Building a Deck
Parts Of A Deck
Before diving into Building Codes, obtaining a building permit, plat maps, easements, and so on, it makes sense to take a minute to define the basic parts of a deck. In so doing, you can brush up on your deck building vocabulary and also get a brief exposure to some of the considerations related to deck framing.
Ledger Board: Whenever the deck is attached to the house, a ledger board is used. In general, ledger boards are the same size as the floor joists. After selecting a straight piece of lumber for the ledger board, the ledger is bolted to the house's framing. Given the potential for injury should the deck break apart from the house, it's important to select the right type of bolt, as well as, the correct size and spacing of bolts to handle expected design loads. Similarly, to avoid water damage to your home's framing, it's important to install sheet-metal flashing that prevents rainwater from getting between the ledger and the home's framing.
Check Point - Most treated lumber sold is wringing wet - with a moisture content of around 65%. What most people don't know is that lumber with a moisture content above 19% does not hold nails as well, has weaker bolted connections, and isn't as strong or stiff against bending as dry lumber. When you build your deck or gazebo, make sure you understand how to compensate for "wet service" conditions. For a very modest price you can get a password and have instant access to all the wet lumber design information you'll need to make sure your deck and/or gazebo won't fail under heavy loading.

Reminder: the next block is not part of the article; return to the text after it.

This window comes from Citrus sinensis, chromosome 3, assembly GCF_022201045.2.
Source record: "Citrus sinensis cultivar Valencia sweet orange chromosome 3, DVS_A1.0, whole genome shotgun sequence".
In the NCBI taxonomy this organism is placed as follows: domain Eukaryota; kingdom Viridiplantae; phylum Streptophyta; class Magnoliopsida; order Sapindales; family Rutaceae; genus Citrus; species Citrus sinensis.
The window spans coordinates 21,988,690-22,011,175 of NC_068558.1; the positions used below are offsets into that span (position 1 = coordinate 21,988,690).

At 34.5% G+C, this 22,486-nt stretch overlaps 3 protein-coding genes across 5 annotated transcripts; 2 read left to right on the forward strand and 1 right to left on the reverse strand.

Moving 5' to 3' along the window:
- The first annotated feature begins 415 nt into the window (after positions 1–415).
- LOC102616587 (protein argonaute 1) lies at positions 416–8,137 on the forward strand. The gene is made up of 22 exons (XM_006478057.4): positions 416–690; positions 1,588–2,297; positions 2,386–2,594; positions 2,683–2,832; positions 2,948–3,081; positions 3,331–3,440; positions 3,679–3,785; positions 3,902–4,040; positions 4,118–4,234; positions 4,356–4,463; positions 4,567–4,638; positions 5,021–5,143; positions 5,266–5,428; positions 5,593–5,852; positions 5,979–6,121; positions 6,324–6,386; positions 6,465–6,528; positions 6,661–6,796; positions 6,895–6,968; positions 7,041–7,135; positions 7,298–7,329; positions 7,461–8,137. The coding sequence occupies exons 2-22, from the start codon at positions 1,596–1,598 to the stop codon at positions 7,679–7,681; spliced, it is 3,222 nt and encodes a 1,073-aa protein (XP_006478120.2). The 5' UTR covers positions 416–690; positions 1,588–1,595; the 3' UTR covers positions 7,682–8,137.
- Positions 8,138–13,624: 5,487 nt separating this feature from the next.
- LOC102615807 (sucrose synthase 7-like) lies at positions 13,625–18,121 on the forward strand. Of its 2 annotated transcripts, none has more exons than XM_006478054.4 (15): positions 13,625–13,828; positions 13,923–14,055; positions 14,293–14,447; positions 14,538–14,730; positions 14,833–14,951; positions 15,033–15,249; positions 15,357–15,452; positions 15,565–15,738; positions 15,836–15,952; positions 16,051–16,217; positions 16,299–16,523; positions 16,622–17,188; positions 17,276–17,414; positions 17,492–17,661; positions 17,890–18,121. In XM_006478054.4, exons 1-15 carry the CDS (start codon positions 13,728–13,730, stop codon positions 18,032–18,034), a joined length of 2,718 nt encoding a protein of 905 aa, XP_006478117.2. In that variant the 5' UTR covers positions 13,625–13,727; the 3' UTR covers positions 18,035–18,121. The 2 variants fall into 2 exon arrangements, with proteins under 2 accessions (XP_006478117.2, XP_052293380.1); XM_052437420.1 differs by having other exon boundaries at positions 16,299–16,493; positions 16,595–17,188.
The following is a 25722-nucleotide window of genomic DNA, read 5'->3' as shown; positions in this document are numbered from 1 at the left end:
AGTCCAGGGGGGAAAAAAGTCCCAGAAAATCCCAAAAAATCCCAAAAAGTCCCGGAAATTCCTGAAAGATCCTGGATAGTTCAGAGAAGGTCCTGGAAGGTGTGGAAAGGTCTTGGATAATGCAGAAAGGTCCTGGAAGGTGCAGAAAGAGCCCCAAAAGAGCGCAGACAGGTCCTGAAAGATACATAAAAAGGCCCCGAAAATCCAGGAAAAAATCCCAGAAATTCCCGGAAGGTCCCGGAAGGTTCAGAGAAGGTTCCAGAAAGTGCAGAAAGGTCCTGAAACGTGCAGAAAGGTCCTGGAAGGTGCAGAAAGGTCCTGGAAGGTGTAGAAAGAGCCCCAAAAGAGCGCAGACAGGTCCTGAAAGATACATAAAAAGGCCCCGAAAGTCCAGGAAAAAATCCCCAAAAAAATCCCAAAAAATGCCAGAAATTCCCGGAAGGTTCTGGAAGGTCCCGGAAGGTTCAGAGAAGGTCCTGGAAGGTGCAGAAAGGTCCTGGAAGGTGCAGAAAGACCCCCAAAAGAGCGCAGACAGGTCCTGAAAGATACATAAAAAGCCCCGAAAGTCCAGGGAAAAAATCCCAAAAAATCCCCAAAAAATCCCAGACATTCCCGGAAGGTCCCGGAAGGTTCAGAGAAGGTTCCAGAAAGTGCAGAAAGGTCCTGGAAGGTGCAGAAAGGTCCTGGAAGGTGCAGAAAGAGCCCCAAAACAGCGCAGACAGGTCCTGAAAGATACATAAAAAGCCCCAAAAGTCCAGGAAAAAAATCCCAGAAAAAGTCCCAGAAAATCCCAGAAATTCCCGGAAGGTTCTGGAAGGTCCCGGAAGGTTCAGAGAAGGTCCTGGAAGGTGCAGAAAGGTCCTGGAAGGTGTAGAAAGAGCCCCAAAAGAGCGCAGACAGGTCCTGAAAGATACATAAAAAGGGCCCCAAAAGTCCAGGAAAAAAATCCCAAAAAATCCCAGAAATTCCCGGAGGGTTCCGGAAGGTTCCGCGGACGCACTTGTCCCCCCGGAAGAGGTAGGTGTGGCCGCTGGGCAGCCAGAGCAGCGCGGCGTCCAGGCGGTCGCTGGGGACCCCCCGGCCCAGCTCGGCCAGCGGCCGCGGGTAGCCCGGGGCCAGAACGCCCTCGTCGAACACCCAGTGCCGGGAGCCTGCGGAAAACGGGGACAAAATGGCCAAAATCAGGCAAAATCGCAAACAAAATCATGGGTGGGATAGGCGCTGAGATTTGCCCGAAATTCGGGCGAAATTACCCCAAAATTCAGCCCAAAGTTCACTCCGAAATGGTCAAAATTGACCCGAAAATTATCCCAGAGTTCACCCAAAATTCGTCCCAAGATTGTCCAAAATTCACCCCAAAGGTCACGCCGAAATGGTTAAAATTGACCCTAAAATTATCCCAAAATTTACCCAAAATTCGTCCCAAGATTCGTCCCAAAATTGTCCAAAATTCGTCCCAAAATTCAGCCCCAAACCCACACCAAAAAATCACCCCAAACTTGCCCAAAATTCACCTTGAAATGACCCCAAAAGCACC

- Floor Joists: In general, "2x" (two-by) lumber with an actual
thickness of 1-1/2" is used for floor joists. Probably the most common floor joist size
is 2x8 lumber - actual size is 1-1/2"x7-1/4". The species of lumber, the spacing
of the joists, and expected design loads all determine what size floor joist is required.
- Tip: Most boards have a slight "crown" to them.
To check for crowning, hold one end of the board about a foot from your nose with the other
end resting on the ground. With the wide side up, sight down an edge of the board. If there
is any crown, your eye will easily see the edge as being slightly curved. When you install
your joists, place all the joists with the crown up. In so doing, you'll get a more consistent
floor surface. Later on, when you install the decking and furniture, the extra weight will
work to flatten out the crowns resulting in not only a consistent but also flat floor surface.
- Solid Blocking: Blocking keeps taller joists from twisting onto their
sides when heavily loaded. In general, blocking is just short boards cut from the same size
lumber as the floor joists. In fact, you should set the most warped joists off to the side
and cut them up for blocking.
By 2003 International Building Code (IBC), blocking is required every 8 feet for 2x10 and taller joists. In other words, the distance between any two rows of blocking, or any one row of blocking and the end of the deck, can not be more than 8 feet. It should be noted that the blocking doesn't necessarily have to be centered over the length of the joists.
Support Beam: The beams take all the weight from the floor joists and transfer this load onto the posts and ultimately to the concrete footings in the ground. Although there are special composite lumber exterior grade beams, usually either a solid lumber beam or a built-up beam is used.